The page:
“My beating heart really is in Jerusalem,” Moskowitz said. “This was an opportunity for me to get back to where my first line of passion really is.”
He thus gave up a Buckhead office and the job of ADL’s Southeast Region director in mid-June, two years after replacing Bill Nigut in the role. He is working from home as vice president for Israel and global philanthropy for the Jewish Agency, where he’ll be part of the agency’s redoubled effort to establish a fundraising base in the Diaspora.
Moskowitz said his job description doesn’t exist yet, but he’s one of several people being brought in for similar roles under the Jewish Agency’s new international development CEO, Joshua Fogelson, a former professional with the Jewish Federation of Greater Atlanta, as well as the Nashville, Tenn., and Minneapolis Federations and, most recently, the American Jewish Joint Distribution Committee. When Moskowitz was the Southeast director for AIPAC from 1989 to 2007, he worked with Fogelson in Atlanta and Nashville.
Moskowitz, who is not leaving Atlanta, expects his new territory to include the Southeast, where he’ll work with local Jewish Federations to bring in more money for the Jewish Agency.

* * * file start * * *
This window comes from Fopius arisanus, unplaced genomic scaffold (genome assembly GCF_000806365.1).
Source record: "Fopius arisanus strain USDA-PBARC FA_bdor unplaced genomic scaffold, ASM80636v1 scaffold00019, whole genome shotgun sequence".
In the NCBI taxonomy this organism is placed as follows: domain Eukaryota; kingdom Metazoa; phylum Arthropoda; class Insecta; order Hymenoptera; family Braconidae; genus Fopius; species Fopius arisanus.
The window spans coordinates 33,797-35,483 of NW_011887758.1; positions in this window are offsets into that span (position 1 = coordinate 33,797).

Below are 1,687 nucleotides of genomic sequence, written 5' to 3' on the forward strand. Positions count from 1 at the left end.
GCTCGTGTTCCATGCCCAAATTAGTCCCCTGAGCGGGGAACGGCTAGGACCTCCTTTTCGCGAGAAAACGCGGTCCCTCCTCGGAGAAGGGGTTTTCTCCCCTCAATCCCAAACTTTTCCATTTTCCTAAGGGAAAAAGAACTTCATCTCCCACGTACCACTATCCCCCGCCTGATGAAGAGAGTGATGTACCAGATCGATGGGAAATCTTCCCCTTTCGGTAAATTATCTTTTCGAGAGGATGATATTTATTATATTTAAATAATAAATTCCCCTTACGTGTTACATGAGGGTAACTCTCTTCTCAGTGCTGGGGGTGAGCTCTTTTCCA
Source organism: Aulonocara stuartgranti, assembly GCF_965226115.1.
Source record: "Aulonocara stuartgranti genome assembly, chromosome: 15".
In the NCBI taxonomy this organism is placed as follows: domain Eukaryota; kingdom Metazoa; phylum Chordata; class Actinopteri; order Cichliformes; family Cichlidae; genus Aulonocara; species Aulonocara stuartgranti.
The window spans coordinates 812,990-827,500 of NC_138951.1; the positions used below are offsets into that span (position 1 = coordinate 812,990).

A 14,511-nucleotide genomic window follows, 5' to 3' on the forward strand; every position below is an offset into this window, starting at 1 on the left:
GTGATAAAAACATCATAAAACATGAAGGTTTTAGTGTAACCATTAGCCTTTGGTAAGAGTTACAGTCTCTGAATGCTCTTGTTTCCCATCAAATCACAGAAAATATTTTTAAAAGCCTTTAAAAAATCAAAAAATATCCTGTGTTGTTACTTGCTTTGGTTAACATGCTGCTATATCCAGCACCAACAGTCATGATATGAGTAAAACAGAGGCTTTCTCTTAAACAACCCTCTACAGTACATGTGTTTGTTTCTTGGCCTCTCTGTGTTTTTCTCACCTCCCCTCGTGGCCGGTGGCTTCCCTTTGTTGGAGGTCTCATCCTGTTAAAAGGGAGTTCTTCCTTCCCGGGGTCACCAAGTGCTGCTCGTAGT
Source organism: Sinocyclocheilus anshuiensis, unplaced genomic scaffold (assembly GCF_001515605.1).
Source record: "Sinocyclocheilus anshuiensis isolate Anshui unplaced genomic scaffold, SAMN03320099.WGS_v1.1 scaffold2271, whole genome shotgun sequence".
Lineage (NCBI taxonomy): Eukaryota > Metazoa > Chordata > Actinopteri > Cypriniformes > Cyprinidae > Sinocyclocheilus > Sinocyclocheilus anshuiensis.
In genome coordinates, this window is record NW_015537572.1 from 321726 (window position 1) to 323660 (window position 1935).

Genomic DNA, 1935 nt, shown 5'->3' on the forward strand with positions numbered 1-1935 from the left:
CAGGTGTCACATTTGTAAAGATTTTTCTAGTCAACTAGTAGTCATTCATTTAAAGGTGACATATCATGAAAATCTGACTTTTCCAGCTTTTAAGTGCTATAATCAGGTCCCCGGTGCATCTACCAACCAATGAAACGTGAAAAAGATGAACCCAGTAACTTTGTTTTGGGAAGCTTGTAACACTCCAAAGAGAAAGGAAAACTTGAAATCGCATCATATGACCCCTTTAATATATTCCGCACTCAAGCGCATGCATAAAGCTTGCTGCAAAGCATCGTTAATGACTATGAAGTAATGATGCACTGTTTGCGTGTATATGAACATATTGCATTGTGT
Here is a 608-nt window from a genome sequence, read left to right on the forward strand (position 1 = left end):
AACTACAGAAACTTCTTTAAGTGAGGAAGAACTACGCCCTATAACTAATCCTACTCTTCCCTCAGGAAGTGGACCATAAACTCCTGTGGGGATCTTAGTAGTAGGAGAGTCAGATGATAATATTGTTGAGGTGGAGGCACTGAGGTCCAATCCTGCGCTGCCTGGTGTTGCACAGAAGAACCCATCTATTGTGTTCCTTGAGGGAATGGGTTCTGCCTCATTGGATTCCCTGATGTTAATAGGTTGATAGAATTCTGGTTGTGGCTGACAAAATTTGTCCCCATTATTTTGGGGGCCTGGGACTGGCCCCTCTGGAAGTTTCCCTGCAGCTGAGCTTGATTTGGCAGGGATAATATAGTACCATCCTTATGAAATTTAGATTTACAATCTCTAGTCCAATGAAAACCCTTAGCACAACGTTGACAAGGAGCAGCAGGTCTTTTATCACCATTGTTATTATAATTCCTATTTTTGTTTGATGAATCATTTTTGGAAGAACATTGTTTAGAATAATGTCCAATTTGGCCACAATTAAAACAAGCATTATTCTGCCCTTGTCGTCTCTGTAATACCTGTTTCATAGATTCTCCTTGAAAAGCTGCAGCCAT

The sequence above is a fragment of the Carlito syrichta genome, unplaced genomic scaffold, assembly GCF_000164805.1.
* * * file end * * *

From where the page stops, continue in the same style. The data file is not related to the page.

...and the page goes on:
The effort will take two tracks, he said. First, he’ll try to persuade Federations to increase their allocations to the agency. Second, with Federation approval, he’ll go to individual donors and ask them to give directly to the Jewish Agency, which operates in four areas: bringing people in the Diaspora to Israel; bringing Israelis to the Diaspora; overseeing Jewish social action; and overseeing aliyah.
The fundraising push is the Jewish Agency’s response to stalled giving to Jewish nonprofits in general and to a shift in allocations from the Federation system, which as recently as 20 years ago gave 70 percent of the money it raised to the Jewish Agency and the JDC but now keeps 70 percent at home, Moskowitz said.
“A lot of donors don’t realize that the programs they like are being funded by the Jewish Agency,” which is trying to educate them and raise its profile, he said.
“The Jewish Agency is working every day to strengthen the larger Jewish community,” Moskowitz said. “We see ourselves sitting at the intersection between the Diaspora and Israel — the government of Israel and the people of Israel.”
Moskowitz’s departure from the ADL is not the first time the Jewish Agency’s fundraising push has affected Atlanta’s communal leadership. The previous CEO of Jewish Agency International Development, Misha Galperin, was hired from the Jewish Federation of Greater Washington, creating the opening that Steve Rakitt left Atlanta’s Federation to fill in 2011.
For ADL, the Southeast’s senior associate director, Shelley Rose, is leading the region on an interim basis during the search for Moskowitz’s replacement. Rose said she’s not a candidate for the post.
Anyone interested in the job can find details and apply at www.idealist.org/view/job/hwPkckgG22Jd.